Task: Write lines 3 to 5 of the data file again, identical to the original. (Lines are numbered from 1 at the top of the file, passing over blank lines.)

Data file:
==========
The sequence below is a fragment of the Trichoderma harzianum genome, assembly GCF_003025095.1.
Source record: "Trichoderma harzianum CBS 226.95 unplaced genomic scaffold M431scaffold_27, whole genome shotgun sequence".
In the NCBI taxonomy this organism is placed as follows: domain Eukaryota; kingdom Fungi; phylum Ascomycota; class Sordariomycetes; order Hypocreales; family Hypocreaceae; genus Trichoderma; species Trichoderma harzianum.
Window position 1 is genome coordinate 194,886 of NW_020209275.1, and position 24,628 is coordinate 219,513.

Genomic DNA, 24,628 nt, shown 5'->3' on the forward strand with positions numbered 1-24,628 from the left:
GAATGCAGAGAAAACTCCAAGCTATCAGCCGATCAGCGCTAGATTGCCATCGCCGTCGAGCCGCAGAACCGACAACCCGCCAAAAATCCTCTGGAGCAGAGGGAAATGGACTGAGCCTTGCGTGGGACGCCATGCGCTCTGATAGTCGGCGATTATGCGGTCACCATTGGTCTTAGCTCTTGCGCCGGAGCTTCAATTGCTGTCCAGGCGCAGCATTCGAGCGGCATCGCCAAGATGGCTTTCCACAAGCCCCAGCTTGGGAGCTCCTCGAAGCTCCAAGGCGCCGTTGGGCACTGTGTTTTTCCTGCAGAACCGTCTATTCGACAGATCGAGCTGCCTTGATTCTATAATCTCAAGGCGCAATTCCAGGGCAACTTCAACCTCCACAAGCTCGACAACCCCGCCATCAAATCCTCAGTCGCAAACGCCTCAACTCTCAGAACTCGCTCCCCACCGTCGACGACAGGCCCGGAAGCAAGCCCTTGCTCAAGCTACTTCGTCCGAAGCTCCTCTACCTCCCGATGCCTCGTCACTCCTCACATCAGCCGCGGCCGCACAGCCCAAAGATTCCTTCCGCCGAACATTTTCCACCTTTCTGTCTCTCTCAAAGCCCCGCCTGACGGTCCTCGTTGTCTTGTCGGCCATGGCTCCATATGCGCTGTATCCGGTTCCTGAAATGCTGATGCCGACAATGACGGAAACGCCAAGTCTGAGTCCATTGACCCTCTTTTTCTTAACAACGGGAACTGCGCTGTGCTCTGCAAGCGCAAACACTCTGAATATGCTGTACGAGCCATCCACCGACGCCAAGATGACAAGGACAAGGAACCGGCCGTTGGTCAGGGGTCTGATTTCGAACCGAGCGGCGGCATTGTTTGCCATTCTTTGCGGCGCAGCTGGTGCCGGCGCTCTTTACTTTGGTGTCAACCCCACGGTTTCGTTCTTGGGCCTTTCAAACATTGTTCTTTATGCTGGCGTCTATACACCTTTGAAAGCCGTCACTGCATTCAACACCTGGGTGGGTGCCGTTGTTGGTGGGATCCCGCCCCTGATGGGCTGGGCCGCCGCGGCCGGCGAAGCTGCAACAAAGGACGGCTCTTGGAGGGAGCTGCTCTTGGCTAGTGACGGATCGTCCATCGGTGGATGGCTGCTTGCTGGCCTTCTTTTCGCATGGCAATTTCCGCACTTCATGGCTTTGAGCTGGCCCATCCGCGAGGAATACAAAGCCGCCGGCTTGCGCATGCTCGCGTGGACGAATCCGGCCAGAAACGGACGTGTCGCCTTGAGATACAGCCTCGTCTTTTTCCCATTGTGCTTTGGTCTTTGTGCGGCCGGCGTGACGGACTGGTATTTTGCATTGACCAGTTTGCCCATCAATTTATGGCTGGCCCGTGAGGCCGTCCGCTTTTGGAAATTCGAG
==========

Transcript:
In the NCBI taxonomy this organism is placed as follows: domain Eukaryota; kingdom Fungi; phylum Ascomycota; class Sordariomycetes; order Hypocreales; family Hypocreaceae; genus Trichoderma; species Trichoderma harzianum.
Window position 1 is genome coordinate 194,886 of NW_020209275.1, and position 24,628 is coordinate 219,513.

Genomic DNA, 24,628 nt, shown 5'->3' on the forward strand with positions numbered 1-24,628 from the left: